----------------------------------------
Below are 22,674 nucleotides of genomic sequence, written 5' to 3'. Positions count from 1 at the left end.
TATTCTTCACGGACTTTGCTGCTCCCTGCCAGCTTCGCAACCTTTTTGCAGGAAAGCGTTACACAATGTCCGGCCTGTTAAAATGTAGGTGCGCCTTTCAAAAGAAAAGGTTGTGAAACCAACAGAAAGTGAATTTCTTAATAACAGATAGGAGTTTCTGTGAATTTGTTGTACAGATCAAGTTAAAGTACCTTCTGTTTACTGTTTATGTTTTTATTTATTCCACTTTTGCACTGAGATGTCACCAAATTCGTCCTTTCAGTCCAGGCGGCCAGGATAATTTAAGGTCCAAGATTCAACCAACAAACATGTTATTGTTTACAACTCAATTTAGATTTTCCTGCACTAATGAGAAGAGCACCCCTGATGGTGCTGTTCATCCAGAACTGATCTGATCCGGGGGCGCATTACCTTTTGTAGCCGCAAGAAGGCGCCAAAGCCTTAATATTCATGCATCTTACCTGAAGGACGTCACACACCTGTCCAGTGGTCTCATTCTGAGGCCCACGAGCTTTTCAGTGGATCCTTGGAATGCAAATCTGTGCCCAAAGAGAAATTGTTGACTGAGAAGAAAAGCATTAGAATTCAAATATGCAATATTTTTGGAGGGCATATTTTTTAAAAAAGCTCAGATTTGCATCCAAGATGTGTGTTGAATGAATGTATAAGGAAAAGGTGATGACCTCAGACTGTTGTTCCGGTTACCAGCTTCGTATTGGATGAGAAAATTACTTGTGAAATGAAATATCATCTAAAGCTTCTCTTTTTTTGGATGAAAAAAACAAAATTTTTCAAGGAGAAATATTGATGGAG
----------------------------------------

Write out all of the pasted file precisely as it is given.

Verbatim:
Below are 22,674 nucleotides of genomic sequence, written 5' to 3'. Positions count from 1 at the left end.
TATTCTTCACGGACTTTGCTGCTCCCTGCCAGCTTCGCAACCTTTTTGCAGGAAAGCGTTACACAATGTCCGGCCTGTTAAAATGTAGGTGCGCCTTTCAAAAGAAAAGGTTGTGAAACCAACAGAAAGTGAATTTCTTAATAACAGATAGGAGTTTCTGTGAATTTGTTGTACAGATCAAGTTAAAGTACCTTCTGTTTACTGTTTATGTTTTTATTTATTCCACTTTTGCACTGAGATGTCACCAAATTCGTCCTTTCAGTCCAGGCGGCCAGGATAATTTAAGGTCCAAGATTCAACCAACAAACATGTTATTGTTTACAACTCAATTTAGATTTTCCTGCACTAATGAGAAGAGCACCCCTGATGGTGCTGTTCATCCAGAACTGATCTGATCCGGGGGCGCATTACCTTTTGTAGCCGCAAGAAGGCGCCAAAGCCTTAATATTCATGCATCTTACCTGAAGGACGTCACACACCTGTCCAGTGGTCTCATTCTGAGGCCCACGAGCTTTTCAGTGGATCCTTGGAATGCAAATCTGTGCCCAAAGAGAAATTGTTGACTGAGAAGAAAAGCATTAGAATTCAAATATGCAATATTTTTGGAGGGCATATTTTTTAAAAAAGCTCAGATTTGCATCCAAGATGTGTGTTGAATGAATGTATAAGGAAAAGGTGATGACCTCAGACTGTTGTTCCGGTTACCAGCTTCGTATTGGATGAGAAAATTACTTGTGAAATGAAATATCATCTAAAGCTTCTCTTTTTTTGGATGAAAAAAACAAAATTTTTCAAGGAGAAATATTGATGGAG